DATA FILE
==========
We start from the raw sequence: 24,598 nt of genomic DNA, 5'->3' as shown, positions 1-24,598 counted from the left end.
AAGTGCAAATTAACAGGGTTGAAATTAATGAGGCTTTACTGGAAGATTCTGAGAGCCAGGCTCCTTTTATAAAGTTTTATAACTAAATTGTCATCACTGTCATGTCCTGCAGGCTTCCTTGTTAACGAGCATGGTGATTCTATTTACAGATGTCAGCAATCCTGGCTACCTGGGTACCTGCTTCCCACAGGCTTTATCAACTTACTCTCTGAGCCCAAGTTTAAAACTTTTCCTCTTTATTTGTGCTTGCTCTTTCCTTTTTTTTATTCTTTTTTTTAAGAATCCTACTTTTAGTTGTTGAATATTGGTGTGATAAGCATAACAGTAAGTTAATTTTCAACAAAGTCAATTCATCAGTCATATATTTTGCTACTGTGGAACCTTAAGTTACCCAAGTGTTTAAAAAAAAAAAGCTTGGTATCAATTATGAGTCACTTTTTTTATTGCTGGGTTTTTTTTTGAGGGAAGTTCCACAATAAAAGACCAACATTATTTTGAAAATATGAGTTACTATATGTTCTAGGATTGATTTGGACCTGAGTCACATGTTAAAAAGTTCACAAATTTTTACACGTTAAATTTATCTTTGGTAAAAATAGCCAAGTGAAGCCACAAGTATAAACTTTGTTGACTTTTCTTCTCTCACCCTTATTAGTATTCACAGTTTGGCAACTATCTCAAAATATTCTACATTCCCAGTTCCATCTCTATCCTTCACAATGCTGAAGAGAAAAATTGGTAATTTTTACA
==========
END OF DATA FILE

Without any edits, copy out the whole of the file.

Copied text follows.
We start from the raw sequence: 24,598 nt of genomic DNA, 5'->3' as shown, positions 1-24,598 counted from the left end.
AAGTGCAAATTAACAGGGTTGAAATTAATGAGGCTTTACTGGAAGATTCTGAGAGCCAGGCTCCTTTTATAAAGTTTTATAACTAAATTGTCATCACTGTCATGTCCTGCAGGCTTCCTTGTTAACGAGCATGGTGATTCTATTTACAGATGTCAGCAATCCTGGCTACCTGGGTACCTGCTTCCCACAGGCTTTATCAACTTACTCTCTGAGCCCAAGTTTAAAACTTTTCCTCTTTATTTGTGCTTGCTCTTTCCTTTTTTTTATTCTTTTTTTTAAGAATCCTACTTTTAGTTGTTGAATATTGGTGTGATAAGCATAACAGTAAGTTAATTTTCAACAAAGTCAATTCATCAGTCATATATTTTGCTACTGTGGAACCTTAAGTTACCCAAGTGTTTAAAAAAAAAAAGCTTGGTATCAATTATGAGTCACTTTTTTTATTGCTGGGTTTTTTTTTGAGGGAAGTTCCACAATAAAAGACCAACATTATTTTGAAAATATGAGTTACTATATGTTCTAGGATTGATTTGGACCTGAGTCACATGTTAAAAAGTTCACAAATTTTTACACGTTAAATTTATCTTTGGTAAAAATAGCCAAGTGAAGCCACAAGTATAAACTTTGTTGACTTTTCTTCTCTCACCCTTATTAGTATTCACAGTTTGGCAACTATCTCAAAATATTCTACATTCCCAGTTCCATCTCTATCCTTCACAATGCTGAAGAGAAAAATTGGTAATTTTTACA